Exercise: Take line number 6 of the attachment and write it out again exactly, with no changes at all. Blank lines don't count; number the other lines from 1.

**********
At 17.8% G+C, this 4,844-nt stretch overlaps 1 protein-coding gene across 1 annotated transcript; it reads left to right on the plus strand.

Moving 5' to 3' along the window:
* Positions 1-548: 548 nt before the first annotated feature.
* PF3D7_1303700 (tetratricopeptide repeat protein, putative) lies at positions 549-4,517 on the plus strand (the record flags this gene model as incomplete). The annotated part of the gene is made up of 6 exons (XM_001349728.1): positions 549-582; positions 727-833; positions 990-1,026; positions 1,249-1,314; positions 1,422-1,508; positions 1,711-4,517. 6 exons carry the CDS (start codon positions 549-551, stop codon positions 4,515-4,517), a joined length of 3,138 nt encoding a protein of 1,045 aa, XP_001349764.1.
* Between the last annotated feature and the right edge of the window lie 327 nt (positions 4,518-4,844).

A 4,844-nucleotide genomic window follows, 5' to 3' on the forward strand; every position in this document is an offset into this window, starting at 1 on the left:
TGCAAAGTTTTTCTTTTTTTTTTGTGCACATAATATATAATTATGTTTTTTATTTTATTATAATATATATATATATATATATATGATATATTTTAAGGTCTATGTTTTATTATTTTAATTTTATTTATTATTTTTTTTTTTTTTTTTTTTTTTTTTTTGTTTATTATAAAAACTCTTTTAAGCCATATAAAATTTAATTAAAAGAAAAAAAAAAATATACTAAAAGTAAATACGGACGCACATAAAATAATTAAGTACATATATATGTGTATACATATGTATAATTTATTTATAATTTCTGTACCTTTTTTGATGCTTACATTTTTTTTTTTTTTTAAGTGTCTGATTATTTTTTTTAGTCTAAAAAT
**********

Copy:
A 4,844-nucleotide genomic window follows, 5' to 3' on the forward strand; every position in this document is an offset into this window, starting at 1 on the left: